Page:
The last of the series, the young commercial traveller, longest retained his glory. I saw him only about a week in a watering place, and subsequently he was able to maintain his position of hero-friend by a correspondence in which he answered my fervent ingenuousness stammered in poor German with fluent plagiarism from the classics of his romantic fatherland. All went well, until after a few years I met him again and noticed that it was not even a puppet but a skeleton that I had arrayed in a hero's armor. I was furious at him as though he had purposely deceived me - but my anger was unmerited. He had in perfect good faith tried his best to live up to the national traditions of friendship and to keep burning the smouldering fire of his own humble ideal of love.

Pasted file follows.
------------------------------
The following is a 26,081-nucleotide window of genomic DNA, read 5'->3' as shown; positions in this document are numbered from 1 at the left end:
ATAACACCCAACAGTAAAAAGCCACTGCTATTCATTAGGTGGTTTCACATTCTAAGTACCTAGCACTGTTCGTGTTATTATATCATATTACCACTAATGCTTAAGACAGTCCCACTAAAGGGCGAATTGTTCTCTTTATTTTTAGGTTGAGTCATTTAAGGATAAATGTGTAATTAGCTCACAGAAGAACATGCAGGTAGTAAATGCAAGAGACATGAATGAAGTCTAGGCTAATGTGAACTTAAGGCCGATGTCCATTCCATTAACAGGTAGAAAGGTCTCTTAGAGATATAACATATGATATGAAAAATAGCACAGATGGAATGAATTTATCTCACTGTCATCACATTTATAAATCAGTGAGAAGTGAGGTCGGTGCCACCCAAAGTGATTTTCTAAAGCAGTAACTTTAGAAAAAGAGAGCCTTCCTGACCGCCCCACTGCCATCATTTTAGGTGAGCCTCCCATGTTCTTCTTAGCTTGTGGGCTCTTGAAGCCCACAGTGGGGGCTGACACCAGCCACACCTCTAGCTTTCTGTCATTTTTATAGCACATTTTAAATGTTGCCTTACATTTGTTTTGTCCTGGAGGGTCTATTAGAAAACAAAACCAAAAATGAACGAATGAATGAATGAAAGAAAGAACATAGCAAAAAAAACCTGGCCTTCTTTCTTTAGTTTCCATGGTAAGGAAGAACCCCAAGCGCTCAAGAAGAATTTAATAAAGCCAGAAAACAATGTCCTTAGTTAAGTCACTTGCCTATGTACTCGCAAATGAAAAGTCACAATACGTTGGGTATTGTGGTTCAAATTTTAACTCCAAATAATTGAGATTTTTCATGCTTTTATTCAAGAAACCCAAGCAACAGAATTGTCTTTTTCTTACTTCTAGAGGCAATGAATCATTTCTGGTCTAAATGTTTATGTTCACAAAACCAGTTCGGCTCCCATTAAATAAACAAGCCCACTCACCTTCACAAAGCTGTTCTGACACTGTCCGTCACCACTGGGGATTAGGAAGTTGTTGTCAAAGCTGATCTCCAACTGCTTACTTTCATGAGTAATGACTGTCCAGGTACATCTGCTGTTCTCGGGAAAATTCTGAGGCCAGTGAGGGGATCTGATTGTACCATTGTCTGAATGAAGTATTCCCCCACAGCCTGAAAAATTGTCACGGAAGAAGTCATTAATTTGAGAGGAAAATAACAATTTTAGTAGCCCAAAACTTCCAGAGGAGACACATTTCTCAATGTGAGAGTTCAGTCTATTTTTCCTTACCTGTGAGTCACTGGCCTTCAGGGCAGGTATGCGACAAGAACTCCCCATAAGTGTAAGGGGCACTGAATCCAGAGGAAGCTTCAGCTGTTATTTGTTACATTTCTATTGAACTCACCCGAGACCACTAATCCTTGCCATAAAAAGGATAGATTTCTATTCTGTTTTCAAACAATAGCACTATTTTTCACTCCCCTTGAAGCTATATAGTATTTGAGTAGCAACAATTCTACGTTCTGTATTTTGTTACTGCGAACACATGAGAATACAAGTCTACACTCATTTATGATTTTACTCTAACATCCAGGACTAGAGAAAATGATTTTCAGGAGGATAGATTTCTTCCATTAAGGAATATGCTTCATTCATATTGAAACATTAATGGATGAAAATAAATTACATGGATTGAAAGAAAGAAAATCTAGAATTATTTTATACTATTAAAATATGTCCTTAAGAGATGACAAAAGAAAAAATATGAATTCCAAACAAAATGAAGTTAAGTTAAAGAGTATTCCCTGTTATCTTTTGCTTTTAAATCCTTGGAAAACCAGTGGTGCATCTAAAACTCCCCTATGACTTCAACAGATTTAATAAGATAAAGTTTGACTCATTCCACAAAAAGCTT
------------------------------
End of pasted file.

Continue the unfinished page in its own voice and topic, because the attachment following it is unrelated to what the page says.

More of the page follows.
A friend, who would have paid me in my own coin, who requited what I desired to give him, - as, faithful, as devoted, as passionate, as self-sacrificing, as attentive and solicitous as it was my nature to understand and prove friendship - such a one I never found. And I was unreasonable enough to retain a bitter and scornful feeling toward those who, seeming to give promise of such an exalted friendship, had disappointed me so sorely. I now understand how good it is that at this age such friendships do not exist. Is it not hard enough to extricate ourselves from the seemingly hopeless complications of sexual instincts and relations? Are we not still far from the adjustment of passions, arising much too early and continuing much too long? physical and mental desires, affections misplaced, extinguished and transferred to others? and children who must be fed? Should we desire to add to these problems the complications of strong friendships which might perhaps transform and divert our entire nature? Let each, who feels an honest, strong, profound, budding passion for a being of opposite sex sprouting within himself be grateful. The more so if he is not confronted by abysses all too deep, by doors all too closely barred and by deserts all too barren; if in this other soul he can detect feelings somewhat akin to his own. To expect, besides, exalted friendships between those of equal sex is imputing too much power and good will to the Deity in whose hand we live.